Donal, Sam and Ciarán from the hugely popular blog Come Here To Me!are back with a brand-new collection of fascinating, surprising, and little-known tales from the hidden history of Dublin, Irelands often weird and always wonderful capital city.
In a history book that looks at things from a different angle, Come Here To Me! Vol. 2 celebrates an unexplored Dublin: its public duels and street gangs, suffragettes and drag queens, as well as its not-so-secret gay bars and failed vegetarian societies. It looks at the people the city has chosen to remember and the places it has decided to forget (or worse, allowed to be turned into a Starbucks).
With fresh, new perspectives on the lives and histories of the city, Come Here To Me! Vol. 2 is a history book like no other . . .
Praise for Come Here To Me!
One of the most amusing and valid social/cultural/political history books of recent times – The Sunday Times
The book is a treasure trove of surprising facts…Dubliners and visitors alike will enjoy flicking through its pages….Featuring beautiful archive photos, its the perfect gift for anyone who wants to know about Dublins history from a different perspective. – Sunday World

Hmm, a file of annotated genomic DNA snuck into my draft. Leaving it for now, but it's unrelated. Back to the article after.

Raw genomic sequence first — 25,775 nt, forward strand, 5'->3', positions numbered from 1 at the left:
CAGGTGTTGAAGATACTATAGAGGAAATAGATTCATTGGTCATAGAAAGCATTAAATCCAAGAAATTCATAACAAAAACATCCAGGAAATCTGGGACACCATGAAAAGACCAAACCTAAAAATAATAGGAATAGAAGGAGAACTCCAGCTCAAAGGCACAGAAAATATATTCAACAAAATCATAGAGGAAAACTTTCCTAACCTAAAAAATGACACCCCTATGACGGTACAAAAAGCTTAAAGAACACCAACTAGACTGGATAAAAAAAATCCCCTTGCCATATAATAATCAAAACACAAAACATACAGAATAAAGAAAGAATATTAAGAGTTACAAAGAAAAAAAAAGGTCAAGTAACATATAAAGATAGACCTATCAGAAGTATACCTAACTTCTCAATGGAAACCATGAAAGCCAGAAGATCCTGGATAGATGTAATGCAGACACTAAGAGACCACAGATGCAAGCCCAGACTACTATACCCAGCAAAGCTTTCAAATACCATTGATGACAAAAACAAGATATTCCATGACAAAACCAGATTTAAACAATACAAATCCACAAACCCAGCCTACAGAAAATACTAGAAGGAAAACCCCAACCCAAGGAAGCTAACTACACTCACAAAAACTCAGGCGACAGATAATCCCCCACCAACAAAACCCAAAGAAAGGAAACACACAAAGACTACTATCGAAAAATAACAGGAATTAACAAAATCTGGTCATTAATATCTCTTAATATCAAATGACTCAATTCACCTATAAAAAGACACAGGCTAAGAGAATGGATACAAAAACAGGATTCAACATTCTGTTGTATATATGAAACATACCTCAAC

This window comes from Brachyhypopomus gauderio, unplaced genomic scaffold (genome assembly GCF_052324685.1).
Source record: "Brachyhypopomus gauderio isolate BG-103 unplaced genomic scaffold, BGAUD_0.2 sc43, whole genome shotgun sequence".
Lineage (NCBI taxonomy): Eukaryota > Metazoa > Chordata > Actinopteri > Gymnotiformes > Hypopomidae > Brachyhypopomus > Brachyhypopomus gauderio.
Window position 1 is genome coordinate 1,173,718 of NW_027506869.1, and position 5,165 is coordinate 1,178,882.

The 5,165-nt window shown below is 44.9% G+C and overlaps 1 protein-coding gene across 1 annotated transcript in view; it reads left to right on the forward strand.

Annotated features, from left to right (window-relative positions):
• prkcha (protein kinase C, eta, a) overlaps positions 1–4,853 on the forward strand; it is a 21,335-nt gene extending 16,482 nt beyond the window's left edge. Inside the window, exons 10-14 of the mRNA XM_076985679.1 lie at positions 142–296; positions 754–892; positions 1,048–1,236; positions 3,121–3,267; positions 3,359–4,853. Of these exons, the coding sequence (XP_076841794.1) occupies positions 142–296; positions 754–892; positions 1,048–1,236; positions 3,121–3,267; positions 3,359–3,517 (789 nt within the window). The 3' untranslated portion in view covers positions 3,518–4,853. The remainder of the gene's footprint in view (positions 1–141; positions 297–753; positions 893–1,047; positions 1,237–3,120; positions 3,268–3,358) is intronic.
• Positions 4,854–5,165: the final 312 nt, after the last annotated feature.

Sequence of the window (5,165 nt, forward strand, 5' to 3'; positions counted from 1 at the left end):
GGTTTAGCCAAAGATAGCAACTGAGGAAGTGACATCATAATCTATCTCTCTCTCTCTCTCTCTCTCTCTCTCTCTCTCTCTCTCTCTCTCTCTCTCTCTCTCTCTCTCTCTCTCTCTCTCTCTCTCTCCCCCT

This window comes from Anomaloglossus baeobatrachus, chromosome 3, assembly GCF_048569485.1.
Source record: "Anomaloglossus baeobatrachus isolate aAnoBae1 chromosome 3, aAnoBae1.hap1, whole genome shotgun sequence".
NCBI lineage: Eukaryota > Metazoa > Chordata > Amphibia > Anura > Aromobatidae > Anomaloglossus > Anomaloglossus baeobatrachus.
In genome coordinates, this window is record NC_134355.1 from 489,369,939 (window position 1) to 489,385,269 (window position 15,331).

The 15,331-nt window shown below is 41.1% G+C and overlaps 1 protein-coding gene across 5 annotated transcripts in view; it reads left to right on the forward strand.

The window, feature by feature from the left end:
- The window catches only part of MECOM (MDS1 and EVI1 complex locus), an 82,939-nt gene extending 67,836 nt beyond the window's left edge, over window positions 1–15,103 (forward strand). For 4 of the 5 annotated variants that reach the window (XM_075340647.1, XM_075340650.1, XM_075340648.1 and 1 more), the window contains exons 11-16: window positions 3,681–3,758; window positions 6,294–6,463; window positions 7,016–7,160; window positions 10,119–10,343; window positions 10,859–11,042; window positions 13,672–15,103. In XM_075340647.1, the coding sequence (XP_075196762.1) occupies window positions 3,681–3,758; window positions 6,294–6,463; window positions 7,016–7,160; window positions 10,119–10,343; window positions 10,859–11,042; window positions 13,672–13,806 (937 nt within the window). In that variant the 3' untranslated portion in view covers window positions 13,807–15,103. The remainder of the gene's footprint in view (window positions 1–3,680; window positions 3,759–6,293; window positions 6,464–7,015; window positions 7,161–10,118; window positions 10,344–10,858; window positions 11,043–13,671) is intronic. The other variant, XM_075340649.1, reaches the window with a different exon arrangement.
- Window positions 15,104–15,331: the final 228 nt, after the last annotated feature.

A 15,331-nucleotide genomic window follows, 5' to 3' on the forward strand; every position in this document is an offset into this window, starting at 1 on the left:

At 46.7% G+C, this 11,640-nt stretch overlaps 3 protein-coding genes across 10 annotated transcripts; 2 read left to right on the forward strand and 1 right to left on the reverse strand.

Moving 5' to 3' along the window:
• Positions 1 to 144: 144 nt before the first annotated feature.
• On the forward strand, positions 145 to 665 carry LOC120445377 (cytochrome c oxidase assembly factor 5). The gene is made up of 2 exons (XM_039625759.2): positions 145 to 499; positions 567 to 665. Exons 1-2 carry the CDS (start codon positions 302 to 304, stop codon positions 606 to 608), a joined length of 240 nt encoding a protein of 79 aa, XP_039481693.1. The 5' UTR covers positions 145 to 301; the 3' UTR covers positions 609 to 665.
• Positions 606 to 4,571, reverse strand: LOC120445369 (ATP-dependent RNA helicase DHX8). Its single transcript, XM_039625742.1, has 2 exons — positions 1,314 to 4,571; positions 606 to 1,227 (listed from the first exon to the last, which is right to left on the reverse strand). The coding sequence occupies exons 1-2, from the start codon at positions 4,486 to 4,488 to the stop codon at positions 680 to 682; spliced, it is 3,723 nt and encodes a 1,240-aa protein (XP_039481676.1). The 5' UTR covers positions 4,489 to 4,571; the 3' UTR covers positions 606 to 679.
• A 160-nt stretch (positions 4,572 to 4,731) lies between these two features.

The CHTM bloggers have hit upon a simple truth: their stories are our stories, and our stories are theirs
– Dublin Review of Books
One of the most intriguing books written about Dublins social history. Come Here to Me! – Dublinese for “listen to this” – takes a sideways look at the capital. – Irish Independent
About the Authors
Donal Fallon is a historian, writer and broadcaster based in Dublin. His work has appeared in The Irish Times, Jacobin, History Ireland and other outlets. He is a regular contributor to Newstalk and RTÉ Radio. Previous publications include a biography of Major John MacBride (OBrien, 2015) and a history of the Nelson Pillar (New Island, 2014).
Sam McGrath is a Dublin-based archivist and historian. He is currently employed on a project to process and catalogue the Military Service (1916-1923) Pensions Collection. Combining his love of music and history, he has worked on archival projects with U2, the Joe Strummer foundation and The Atrix. He has recently published articles on Arthur Wicks (a Norwich-born socialist killed in action in the 1916 Easter Rising) and Jack Prendergast (a Dubliner who fought with the Basque Army in the Spanish Civil War).
Ciarán Murray is a Mullingar native, but has been living in Dublin since 2001, when he came here to study for a degree in English and Philosophy in UCD. His main topics of interest include Dublins revolutionary history, street characters and ever-changing landscape. He has contributed to The College Tribune, Rabble and History Ireland.